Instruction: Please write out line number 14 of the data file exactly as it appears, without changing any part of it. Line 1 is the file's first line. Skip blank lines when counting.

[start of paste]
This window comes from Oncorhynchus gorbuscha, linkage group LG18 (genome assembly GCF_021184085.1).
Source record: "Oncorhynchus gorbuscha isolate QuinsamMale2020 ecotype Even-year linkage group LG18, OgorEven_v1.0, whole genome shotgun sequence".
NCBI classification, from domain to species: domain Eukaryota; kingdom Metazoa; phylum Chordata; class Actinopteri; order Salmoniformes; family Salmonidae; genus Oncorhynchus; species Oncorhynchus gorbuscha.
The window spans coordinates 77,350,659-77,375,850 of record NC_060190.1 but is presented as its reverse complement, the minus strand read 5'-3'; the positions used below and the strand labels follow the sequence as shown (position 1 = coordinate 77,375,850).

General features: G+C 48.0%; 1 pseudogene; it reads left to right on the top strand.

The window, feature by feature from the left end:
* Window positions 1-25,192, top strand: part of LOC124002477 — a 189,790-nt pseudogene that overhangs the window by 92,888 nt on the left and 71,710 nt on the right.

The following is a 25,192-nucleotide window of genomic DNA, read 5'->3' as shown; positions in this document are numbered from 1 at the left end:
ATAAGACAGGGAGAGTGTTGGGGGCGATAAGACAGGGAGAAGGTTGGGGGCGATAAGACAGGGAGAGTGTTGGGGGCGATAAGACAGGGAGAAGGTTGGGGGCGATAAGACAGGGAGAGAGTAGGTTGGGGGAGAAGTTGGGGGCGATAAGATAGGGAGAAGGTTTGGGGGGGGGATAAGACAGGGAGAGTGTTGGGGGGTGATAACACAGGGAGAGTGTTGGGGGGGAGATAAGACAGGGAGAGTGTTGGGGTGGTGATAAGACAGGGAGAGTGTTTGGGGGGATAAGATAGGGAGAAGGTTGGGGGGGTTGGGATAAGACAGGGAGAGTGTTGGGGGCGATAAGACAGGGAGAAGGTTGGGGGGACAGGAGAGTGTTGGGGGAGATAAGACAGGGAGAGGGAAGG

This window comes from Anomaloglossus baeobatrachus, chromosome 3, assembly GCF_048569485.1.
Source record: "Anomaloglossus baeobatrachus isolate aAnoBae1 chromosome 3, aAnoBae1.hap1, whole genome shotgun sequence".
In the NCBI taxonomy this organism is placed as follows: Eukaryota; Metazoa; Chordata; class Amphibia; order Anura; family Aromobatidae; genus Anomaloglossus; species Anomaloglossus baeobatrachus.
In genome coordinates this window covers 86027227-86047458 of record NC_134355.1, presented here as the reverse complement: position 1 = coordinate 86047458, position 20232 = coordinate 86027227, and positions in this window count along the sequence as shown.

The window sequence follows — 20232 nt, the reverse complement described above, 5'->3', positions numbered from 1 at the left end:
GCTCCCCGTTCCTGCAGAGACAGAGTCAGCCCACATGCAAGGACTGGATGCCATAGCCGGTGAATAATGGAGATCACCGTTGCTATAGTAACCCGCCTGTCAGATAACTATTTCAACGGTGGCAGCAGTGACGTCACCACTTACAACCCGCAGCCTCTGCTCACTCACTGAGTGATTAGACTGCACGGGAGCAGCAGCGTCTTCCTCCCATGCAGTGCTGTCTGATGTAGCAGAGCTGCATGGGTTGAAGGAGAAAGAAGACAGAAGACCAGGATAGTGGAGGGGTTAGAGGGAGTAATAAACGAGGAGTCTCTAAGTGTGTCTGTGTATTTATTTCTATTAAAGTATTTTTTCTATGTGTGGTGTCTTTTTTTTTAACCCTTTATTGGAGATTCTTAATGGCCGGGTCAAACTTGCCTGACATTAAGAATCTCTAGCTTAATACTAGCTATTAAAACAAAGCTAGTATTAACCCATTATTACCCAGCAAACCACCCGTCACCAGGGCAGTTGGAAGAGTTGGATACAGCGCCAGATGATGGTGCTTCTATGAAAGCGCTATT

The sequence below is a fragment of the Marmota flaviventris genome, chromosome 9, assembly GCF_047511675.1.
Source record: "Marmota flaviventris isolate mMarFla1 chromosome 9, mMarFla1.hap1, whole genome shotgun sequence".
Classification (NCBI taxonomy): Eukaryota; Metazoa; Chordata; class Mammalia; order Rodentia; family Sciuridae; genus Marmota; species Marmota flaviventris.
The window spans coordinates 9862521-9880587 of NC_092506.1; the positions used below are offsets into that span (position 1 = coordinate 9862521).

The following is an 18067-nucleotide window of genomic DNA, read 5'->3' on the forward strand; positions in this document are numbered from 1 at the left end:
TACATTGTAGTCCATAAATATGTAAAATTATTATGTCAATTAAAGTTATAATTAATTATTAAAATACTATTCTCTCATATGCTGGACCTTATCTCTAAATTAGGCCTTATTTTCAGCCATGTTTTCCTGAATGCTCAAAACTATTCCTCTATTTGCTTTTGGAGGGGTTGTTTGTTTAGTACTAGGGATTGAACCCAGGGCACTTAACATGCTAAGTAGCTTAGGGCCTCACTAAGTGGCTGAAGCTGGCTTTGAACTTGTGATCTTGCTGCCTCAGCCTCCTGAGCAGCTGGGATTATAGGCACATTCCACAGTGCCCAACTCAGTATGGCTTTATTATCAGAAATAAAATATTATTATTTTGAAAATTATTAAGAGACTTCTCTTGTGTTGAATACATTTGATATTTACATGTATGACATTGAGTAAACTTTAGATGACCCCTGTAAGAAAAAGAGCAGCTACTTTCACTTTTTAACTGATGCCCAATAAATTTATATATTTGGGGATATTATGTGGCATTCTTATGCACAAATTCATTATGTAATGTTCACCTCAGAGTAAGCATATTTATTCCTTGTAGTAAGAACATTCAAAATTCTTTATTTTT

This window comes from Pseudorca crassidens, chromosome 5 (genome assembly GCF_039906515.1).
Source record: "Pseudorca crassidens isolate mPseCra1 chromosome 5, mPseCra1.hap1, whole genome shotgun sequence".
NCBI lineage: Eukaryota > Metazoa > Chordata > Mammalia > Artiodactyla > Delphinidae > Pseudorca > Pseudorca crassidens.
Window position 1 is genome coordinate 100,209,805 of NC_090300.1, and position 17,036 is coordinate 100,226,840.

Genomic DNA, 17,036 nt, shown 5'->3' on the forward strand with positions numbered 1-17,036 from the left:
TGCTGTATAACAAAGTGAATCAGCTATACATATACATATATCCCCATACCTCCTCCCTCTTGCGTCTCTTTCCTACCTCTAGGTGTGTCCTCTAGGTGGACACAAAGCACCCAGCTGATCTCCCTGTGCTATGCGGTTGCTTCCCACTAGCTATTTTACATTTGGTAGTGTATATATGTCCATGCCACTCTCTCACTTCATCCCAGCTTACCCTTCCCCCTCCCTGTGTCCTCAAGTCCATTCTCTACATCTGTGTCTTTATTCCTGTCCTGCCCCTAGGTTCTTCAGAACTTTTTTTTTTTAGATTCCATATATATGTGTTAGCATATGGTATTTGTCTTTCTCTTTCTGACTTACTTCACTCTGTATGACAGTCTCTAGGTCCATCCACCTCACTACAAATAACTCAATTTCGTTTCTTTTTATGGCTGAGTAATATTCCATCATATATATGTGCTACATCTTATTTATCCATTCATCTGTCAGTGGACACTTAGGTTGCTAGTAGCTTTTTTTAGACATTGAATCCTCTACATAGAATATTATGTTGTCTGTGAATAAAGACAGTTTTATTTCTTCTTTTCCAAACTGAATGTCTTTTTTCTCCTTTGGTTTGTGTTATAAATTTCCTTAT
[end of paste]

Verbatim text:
The window sequence follows — 20232 nt, the reverse complement described above, 5'->3', positions numbered from 1 at the left end: